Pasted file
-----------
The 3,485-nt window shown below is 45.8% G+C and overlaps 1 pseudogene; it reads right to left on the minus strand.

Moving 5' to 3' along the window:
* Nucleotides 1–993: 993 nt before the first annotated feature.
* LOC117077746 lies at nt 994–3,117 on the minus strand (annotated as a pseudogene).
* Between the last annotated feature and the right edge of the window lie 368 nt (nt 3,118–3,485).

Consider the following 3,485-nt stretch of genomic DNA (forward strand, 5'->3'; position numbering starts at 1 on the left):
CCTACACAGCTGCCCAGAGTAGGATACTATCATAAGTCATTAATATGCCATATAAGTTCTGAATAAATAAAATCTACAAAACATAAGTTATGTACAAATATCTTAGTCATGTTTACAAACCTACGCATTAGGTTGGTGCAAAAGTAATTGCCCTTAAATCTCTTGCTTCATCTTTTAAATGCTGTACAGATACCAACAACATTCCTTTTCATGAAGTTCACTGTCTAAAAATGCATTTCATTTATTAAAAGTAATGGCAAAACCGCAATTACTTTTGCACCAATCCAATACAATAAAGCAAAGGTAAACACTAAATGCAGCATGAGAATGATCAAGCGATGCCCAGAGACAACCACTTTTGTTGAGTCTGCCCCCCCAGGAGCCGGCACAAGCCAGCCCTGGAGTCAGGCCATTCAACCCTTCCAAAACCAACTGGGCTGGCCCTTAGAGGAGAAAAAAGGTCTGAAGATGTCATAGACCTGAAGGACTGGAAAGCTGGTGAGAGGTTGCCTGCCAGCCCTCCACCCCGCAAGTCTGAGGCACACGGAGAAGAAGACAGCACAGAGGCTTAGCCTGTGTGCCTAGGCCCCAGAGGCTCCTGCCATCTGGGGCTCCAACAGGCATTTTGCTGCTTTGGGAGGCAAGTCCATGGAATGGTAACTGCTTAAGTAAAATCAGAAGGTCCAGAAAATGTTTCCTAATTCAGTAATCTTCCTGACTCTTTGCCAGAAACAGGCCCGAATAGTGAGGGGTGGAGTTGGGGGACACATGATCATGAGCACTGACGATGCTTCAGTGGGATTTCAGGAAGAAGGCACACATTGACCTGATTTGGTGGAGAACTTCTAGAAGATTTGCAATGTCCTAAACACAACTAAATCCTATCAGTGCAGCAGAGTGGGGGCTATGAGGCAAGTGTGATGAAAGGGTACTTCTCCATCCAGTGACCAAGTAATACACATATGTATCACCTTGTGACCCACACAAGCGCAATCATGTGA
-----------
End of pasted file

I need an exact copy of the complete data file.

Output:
The 3,485-nt window shown below is 45.8% G+C and overlaps 1 pseudogene; it reads right to left on the minus strand.

Moving 5' to 3' along the window:
* Nucleotides 1–993: 993 nt before the first annotated feature.
* LOC117077746 lies at nt 994–3,117 on the minus strand (annotated as a pseudogene).
* Between the last annotated feature and the right edge of the window lie 368 nt (nt 3,118–3,485).

Consider the following 3,485-nt stretch of genomic DNA (forward strand, 5'->3'; position numbering starts at 1 on the left):
CCTACACAGCTGCCCAGAGTAGGATACTATCATAAGTCATTAATATGCCATATAAGTTCTGAATAAATAAAATCTACAAAACATAAGTTATGTACAAATATCTTAGTCATGTTTACAAACCTACGCATTAGGTTGGTGCAAAAGTAATTGCCCTTAAATCTCTTGCTTCATCTTTTAAATGCTGTACAGATACCAACAACATTCCTTTTCATGAAGTTCACTGTCTAAAAATGCATTTCATTTATTAAAAGTAATGGCAAAACCGCAATTACTTTTGCACCAATCCAATACAATAAAGCAAAGGTAAACACTAAATGCAGCATGAGAATGATCAAGCGATGCCCAGAGACAACCACTTTTGTTGAGTCTGCCCCCCCAGGAGCCGGCACAAGCCAGCCCTGGAGTCAGGCCATTCAACCCTTCCAAAACCAACTGGGCTGGCCCTTAGAGGAGAAAAAAGGTCTGAAGATGTCATAGACCTGAAGGACTGGAAAGCTGGTGAGAGGTTGCCTGCCAGCCCTCCACCCCGCAAGTCTGAGGCACACGGAGAAGAAGACAGCACAGAGGCTTAGCCTGTGTGCCTAGGCCCCAGAGGCTCCTGCCATCTGGGGCTCCAACAGGCATTTTGCTGCTTTGGGAGGCAAGTCCATGGAATGGTAACTGCTTAAGTAAAATCAGAAGGTCCAGAAAATGTTTCCTAATTCAGTAATCTTCCTGACTCTTTGCCAGAAACAGGCCCGAATAGTGAGGGGTGGAGTTGGGGGACACATGATCATGAGCACTGACGATGCTTCAGTGGGATTTCAGGAAGAAGGCACACATTGACCTGATTTGGTGGAGAACTTCTAGAAGATTTGCAATGTCCTAAACACAACTAAATCCTATCAGTGCAGCAGAGTGGGGGCTATGAGGCAAGTGTGATGAAAGGGTACTTCTCCATCCAGTGACCAAGTAATACACATATGTATCACCTTGTGACCCACACAAGCGCAATCATGTGA